Trans fat siege intensifies

by Keith Nunes
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At the beginning of every year, a variety of organizations issue their lists of the top 10 trends for the coming year. A few garner attention, but many go relatively unnoticed. Such was the case of the National Conference of State Legislatures (N.C.S.L.), who in January issued its top 10 legislative issues for 2007. At the top of the list were hot button topics such as immigration, homeland security, budgetary pressures and health care reform. But tucked in at the end, in the No. 10 slot, was a topic that had garnered a lot of national attention, but little from state or federal legislatures — obesity. That has now changed.

In its synopsis of the trend, the creators of the N.C.S.L. ranking noted "trans fat, which the U.S. Food and Drug Administration says can raise levels of ‘bad cholesterol’ in our bodies and increase the risk for heart attack and stroke, has been called ‘the new tobacco.’ The implication is advocates will aggressively try to exert legal and legislative pressure to eliminate trans fat in prepared foods.

"Starting in March, New York City begins a process that eventually will require all restaurants to ban the use of trans fat. A ban is also proposed in Chicago, and Boston has implemented a voluntary program. Since 2003, at least 16 states have considered requiring restaurants to provide nutrition information for standard menu items, including trans fat. The F.D.A. has required trans fat content on nutrition labels since January 2006. Expect several more states to debate trans fat legislation this year, as well as consider other nutrition and physical activity issues to address obesity concerns, particularly for younger Americans."

In December, New York City’s Board of Health approved two proposals designed to ensure consumers have a choice of healthier options for restaurant foods. As of March 1, New York City’s Health Department required restaurants with standard menu items to make calorie information publicly available at the point of purchase by posting it on menus and menu boards, where consumers can see it when they order.

The city also started phasing in a ban on trans fat in all city restaurants, a process that will occur over the next 18 months, requiring food items, including all margarines and shortenings, must contain less than 0.5 grams of trans fat per serving.

Since New York City instituted its trans fat ban, several other cities and states around the country have proposed similar legislation. In early February, Philadelphia passed a similar ban on trans fat contained in products sold at food service.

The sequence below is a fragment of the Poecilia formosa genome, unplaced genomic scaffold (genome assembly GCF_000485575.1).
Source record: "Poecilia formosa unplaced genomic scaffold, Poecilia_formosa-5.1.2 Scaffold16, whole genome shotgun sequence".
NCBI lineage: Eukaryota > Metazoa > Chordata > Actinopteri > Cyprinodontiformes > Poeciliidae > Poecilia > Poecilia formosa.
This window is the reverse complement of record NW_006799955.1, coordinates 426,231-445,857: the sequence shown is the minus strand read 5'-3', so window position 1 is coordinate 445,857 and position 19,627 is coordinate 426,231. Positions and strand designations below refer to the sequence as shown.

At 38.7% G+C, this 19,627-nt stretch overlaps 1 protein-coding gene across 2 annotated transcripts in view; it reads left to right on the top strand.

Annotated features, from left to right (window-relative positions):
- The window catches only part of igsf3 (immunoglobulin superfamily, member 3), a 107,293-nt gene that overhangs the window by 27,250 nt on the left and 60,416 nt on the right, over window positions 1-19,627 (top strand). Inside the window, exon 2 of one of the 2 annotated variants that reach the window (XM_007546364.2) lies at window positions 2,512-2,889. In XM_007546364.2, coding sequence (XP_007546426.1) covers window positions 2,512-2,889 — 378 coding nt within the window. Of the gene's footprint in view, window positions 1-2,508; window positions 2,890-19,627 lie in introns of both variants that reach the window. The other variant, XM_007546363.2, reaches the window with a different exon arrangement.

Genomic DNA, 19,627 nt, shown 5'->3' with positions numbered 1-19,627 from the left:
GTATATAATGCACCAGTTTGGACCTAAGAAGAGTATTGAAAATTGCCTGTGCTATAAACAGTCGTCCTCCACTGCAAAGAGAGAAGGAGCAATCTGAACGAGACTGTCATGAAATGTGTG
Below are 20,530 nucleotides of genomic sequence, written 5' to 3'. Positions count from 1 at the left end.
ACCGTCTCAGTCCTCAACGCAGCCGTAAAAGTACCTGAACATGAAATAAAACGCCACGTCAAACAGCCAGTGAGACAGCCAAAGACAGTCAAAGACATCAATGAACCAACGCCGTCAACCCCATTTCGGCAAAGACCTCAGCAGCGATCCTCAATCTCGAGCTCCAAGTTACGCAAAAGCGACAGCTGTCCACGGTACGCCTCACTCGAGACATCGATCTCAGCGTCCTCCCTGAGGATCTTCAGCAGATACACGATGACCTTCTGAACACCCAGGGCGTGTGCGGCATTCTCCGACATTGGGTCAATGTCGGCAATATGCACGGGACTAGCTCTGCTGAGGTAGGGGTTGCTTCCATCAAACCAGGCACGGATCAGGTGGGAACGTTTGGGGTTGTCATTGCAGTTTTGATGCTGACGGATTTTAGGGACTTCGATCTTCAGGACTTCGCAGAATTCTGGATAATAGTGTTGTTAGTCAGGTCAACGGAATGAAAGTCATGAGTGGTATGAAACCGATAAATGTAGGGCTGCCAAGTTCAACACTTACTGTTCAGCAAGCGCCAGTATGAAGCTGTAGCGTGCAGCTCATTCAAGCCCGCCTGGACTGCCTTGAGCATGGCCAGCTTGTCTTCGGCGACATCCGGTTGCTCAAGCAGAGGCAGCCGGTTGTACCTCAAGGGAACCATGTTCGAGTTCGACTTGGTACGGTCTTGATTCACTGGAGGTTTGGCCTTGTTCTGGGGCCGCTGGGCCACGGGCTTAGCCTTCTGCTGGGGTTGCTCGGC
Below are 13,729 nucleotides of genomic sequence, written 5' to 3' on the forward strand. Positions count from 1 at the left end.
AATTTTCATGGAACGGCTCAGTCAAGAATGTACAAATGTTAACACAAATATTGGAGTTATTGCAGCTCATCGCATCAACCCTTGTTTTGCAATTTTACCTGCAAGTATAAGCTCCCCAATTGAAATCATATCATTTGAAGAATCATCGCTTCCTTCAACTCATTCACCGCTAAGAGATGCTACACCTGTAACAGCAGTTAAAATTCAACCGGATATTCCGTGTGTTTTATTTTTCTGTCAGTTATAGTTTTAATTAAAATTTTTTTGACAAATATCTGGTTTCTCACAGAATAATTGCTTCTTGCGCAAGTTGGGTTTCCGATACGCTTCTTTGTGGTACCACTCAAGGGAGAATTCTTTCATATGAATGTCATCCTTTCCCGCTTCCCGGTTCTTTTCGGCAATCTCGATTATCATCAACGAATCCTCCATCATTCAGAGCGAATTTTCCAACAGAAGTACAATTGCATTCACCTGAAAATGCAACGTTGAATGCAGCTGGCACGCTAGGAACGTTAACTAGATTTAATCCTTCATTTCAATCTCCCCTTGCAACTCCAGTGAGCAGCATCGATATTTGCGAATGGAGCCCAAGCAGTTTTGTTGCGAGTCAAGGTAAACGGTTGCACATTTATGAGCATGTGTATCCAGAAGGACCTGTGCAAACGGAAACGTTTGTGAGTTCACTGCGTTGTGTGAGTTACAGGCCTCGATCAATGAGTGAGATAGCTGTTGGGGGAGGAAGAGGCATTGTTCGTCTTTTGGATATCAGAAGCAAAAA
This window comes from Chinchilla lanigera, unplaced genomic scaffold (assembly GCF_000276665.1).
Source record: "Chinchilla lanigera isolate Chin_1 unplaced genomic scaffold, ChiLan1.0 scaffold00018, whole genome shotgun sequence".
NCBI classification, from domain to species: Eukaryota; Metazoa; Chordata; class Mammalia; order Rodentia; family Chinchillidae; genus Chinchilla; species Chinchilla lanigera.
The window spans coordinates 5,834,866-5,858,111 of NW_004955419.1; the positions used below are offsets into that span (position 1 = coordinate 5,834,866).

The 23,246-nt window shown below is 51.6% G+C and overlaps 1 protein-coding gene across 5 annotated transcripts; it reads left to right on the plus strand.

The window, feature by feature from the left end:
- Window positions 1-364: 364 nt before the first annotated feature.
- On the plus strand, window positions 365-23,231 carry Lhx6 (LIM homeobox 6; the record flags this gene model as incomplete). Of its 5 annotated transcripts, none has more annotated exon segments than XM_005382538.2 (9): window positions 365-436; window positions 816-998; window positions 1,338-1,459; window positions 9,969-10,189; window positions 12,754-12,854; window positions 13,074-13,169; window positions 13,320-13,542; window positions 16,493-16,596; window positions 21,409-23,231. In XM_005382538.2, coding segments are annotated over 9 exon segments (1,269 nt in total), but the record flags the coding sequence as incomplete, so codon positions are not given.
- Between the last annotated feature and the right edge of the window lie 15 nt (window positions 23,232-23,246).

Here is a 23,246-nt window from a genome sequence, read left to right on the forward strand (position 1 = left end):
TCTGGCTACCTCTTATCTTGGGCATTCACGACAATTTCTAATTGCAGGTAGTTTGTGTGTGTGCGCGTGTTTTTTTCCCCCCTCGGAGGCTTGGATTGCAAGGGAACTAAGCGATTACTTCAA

"This legislation was rushed through the City Council, rushed to the mayor’s desk, and then signed by the mayor within a matter of days," said Steven C. Anderson, president and chief executive officer of the National Restaurant Association. "We are dismayed by the lack of judgment this shows on the part of council members and Mayor Street. Had they taken the time to conduct a thorough review, they would have discovered that artificial trans fats are already on their way out in restaurants."

At the state level, from as far west as Hawaii to as far east as Florida, state legislatures are attempting to follow in the footsteps of New York City and Philadelphia.

As of January, as many as 12 states have proposed legislation to limit the sale of food products with artificial trans fat. Some proposals target foods served in restaurants while others target foods served in schools or those prepared on premise, whether it is in supermarkets or at food service.

In California, four bills have been proposed in the state legislature. One proposes to prohibit the sale in elementary schools of foods containing partially hydrogenated or hydrogenated vegetable oils, except to the extent the oils are naturally occurring, while another would prohibit the sale of foods not in the manufacturer’s original package that contain trans fat. Similar proposals have emerged in Massachusetts, Maryland, Mississippi, New Hampshire and New Jersey.

Perhaps the most egregious proposal has been made in California and would require food service operators "to maintain on the premises the manufacturer’s documentation or label for any food or food additive that is or includes any fat, oil, or shortening, for as long as this food or food additive is stored, distributed, or served by, or used in the preparation of food within, the food facility. Would prohibit oil, shortening, or margarine containing specified trans fats for specified purposes, from being stored, distributed, or served by, or used in the preparation of any food."